of their nanoscale form. The new nanoscale ingredients
are more aesthetic, as they do not produce the charac-
teristic opaque film created by the largescale ones.84
Regarding their possible dermal penetration/ab-
sorption, there are studies that have shown that these
nanoparticles do not penetrate the skin deeper than
the stratum corneum in vitro or do not exhibit skin
penetration in vivo.85 However, Zn from ZnO nano-
particles can be absorbed by a healthy skin and can
be detected in human urine and/or blood samples.86
The parameter “healthy skin” is important because
if the skin has e.g. a disrupted stratum corneum, the
behaviour of these particles may be different.84
Nanoparticle forms of both metal oxides produce
reactive oxygen species (ROS) in the presence of UV
radiation.
84
In general, ZnO nanoparticles are consid-
ered more toxic than TiO2 nanoparticles.87
3.1. Zinc oxide
Zinc is a necessary trace element for normal re-
productive function, such as normal spermatogenesis
and the oestrous cycle.88 However, a study revealed
that high doses of dietary zinc may cause apoptosis
of reproductive tissues in hens.89 Other experiments
have shown that zinc in high doses causes hormonal
problems in rats.90
2.5. PABA, OD-PABA, Et-PABA
PABA (para-aminobenzoic acid, p-aminobenzoic
acid, 4-aminobenzoic acid), OD-PABA (Padimate O,
Octyl-dimethyl PABA, Ethylhexyl dimethyl PABA)
and Et-PABA (Ethyl-4-aminobenzoate) are chemicals
known for their ability to absorb UV radiation.
Regarding likely effects of PABA on the endocrine
and/or the reproductive system, research until now is
limited. A study has demonstrated anti-oestrogenic
activity in a hERα assay,9 but other experiments have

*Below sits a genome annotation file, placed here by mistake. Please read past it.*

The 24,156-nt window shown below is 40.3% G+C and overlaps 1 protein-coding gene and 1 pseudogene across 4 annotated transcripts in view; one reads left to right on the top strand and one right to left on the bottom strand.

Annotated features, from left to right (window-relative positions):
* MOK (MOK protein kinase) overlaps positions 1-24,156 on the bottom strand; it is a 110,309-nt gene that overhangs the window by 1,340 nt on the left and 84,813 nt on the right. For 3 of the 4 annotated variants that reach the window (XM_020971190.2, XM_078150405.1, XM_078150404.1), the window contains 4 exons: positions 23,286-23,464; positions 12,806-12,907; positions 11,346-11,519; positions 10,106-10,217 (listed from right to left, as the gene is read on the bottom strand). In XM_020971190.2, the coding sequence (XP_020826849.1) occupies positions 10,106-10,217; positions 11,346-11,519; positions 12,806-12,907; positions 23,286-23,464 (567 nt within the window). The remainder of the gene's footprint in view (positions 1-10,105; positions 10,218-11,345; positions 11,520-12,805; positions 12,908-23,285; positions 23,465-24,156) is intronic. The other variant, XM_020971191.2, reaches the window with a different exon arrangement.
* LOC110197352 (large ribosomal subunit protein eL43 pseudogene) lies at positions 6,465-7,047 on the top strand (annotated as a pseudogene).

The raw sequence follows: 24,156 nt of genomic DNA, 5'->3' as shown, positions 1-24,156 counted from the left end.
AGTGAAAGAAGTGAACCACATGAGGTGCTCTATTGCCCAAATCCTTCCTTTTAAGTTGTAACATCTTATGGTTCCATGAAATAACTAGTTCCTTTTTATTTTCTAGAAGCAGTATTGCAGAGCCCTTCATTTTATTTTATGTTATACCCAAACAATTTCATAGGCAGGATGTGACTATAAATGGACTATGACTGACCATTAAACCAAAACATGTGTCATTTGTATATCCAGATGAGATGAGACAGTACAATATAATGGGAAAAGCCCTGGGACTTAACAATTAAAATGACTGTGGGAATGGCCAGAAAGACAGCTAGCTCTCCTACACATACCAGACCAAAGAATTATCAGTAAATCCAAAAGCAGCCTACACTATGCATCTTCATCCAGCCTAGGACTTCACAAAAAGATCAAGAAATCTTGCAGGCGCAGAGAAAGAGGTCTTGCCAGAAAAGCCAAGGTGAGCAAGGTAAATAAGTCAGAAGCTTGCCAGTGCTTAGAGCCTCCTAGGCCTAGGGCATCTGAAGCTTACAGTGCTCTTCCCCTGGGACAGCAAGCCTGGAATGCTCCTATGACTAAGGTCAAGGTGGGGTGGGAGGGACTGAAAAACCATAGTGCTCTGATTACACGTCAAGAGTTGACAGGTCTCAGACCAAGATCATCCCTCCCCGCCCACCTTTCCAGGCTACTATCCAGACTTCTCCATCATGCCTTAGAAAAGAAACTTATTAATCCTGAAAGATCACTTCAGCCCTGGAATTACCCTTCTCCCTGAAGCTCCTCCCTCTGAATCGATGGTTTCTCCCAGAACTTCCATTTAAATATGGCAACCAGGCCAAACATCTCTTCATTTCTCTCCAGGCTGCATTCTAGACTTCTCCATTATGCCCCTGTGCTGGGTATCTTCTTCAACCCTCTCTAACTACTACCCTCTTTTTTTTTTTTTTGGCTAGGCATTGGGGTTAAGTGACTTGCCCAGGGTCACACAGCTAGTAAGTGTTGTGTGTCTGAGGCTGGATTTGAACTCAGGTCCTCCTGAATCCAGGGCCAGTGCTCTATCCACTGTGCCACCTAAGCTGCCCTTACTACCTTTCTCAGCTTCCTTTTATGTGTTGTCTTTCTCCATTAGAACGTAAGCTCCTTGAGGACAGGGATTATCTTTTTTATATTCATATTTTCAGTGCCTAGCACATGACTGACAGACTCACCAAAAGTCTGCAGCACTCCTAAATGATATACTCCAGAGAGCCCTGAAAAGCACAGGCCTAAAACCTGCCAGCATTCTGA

not revealed a noteworthy connection or a negative
effect. For instance, the exposure of pregnant rats
to PABA at 50 mg/kg (intragastric administration)
slightly affects the normal development of the body
mass of rat foetuses, but this effect was characterized
as “insignificant”, as body mass development usually
becomes normal after birth.81
OD-PABA displays oestrogen antagonistic activity
in vitro
70
and shows an endocrine effect in the aquatic
insect Chironomus riparius.
77
Et-PABA is also an
endocrine disrupting agent. Oestrogenic activity in
vitro and in vivo in fishes has been shown.
9
Both
chemicals display anti-androgenic activity in vitro.9
2.6. Other organic filters
The organic UV filters octocrylene (OC), ho-
mosalate (HMS, homomethyl salicylate) and octis-
alate (octyl salicylate, OS or ethylhexyl salicytate,
EHS) show anti-oestrogenic, androgenic and anti-
androgenic activity in hERα and hAR assays.9 The
available data, e.g. for octocylene,82 does not reveal
reproductive risks.
Tinosorb M (methylene bis-benzotriazolyl te-
tramethylbutylphenol, bisoctrizole) and Tinosorb S
(bis-ethylhexyloxyphenol methoxyphenyl triazine,
bemotrizinol) are organic compounds used in sun
lotions. None of these ingredients is expected to have
an endocrine disrupting activity (in vitro assays and
in vivo subcutaneous administration).83 In any case,
both chemicals are relatively new components and
more research is needed on their possible effects on
the endocrine and the reproductive systems.
Avobenzone (butyl-methoxydibenzoylmethane)
is additionally an active compound, regarding which
more investigation is indicated. Limited evidence
suggests that it does not display oestrogenic activity.
36
Sun lotion chemicals as endocrine disruptors 37
In mice, ZnO nanoparticles accumulate in liver
and cause oxidative stress, DNA damage and apo-